Warship International from the International Naval Research Association

The fate of enemy fleets after the two World Wars, was a very important part of Treaty negotiations. The Treaty following WWI was generally accepted as too severe, creating the ground for German resentment and a new World War. As a result, the Allies were more sensitive and constructive in several ways, aided by the Western Allies seeing the threat then posed to them by the USSR – Most Highly Recommended

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Including a host of archive photos throughout the book, this is really fascinating for anyone with an interest in Naval History of the 20th Century. A super reference for your bookshelf, another highly recommended book from Seaforth.

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Military Model Scene, Robin Buckland

The backgrounds of the two authors really gives the book the quality and assurance that your getting a top quality, well researched book. As with most books when you have someone in a specific profession as the book, it’s nearly always going to be backed up by superior knowledge. As well as a great read, this book has an abundance of great of photographs, maps, diagrams, plans and tables which really do bring an added bonus to the book. This I should say is a book that many would describe as ‘coffee table’ sized, which I think suits the books best, especially for all the pictures and diagrams enclosed. I would fully recommend this book as an excellent read.

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UK Historian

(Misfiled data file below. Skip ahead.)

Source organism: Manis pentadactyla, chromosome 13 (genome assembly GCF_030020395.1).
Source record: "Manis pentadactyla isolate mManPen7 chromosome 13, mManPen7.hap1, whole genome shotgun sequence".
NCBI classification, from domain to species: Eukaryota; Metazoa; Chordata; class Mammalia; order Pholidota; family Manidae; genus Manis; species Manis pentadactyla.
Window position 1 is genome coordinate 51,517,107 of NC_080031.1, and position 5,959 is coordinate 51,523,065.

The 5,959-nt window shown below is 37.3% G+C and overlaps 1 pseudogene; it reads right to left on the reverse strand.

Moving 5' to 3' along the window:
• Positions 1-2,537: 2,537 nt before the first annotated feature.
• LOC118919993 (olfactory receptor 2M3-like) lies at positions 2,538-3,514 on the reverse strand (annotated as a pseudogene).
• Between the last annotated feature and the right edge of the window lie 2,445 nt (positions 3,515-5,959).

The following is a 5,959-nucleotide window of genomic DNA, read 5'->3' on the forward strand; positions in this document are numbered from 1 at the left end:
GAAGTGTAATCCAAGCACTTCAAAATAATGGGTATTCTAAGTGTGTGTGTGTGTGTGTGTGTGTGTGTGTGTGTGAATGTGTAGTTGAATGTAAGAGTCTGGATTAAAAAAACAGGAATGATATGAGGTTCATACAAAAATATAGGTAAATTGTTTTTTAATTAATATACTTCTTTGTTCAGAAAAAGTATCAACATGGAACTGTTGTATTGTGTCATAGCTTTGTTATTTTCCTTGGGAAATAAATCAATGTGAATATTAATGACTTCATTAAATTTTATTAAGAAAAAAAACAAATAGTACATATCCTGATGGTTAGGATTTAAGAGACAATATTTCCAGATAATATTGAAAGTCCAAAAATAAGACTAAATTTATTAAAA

This book traces the histories of navies and ships of defeated powers from the months leading up to the relevant armistices or surrenders through to the final execution of the appropriate post-war settlements. It discusses the way in which the victorious powers reached their final demands, how these were implemented, and to what effect. The later histories of ships that saw subsequent service are also described. The authors have drawn on archaeological evidence as well as archival sources, and include numerous photographs, maps and extensive tables of details of individual ships. For those who need to finally know the ultimate fate of the often gallant ships that strove against the Allies in both world wars, this is the book.

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Julian Stockwin

The book is well organised, and tells an interesting story. The reference section is well researched, and should answer some of the mysteries surrounding the fates of some of the more obscure ships, although in some cases certainty might not be entirely possible.

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History of War

Their joint effort has produced a fascinating and authoritative book on a subject that has not previously received sufficient attention. It can fairly be described as the definitive work on this complex subject.

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Australian Naval Institute

'Our pick of the latest new products and best kit launches'

Yachts & Yachting, May 2020

About Serena Cant

SERENA CANT is a Marine Information Officer at Historic England, specialising in shipwreck documentation and research. She is the author of England’s Shipwreck Heritage: from logboats to U-boats (English Heritage, 2013) and has written and researched extensively on shipwrecks of the First World War and its aftermath.

 Aidan Dodson

About Aidan Dodson

Aidan Dodson is Hon Professor of Egyptology in the Department of Anthropology & Archaeology at the University of Bristol, where he has taught since 1996. He has also maintained parallel research interests in naval history, and worked as a civil servant in defence procurement for 25 years, including  project leader for the offshore patrol vessel HMS Clyde. He is the author of more than 300 articles and reviews, plus some twenty books, including The Kaiser’s Battlefleet: German capital ships 1871–1918 ,Before the Battlecruiser: the big cruiser in the world’s navies 1865–1910 and Spoils of War: the fates of the ex-enemy fleets after the two World Wars, with Serena Cant, all published by Seaforth.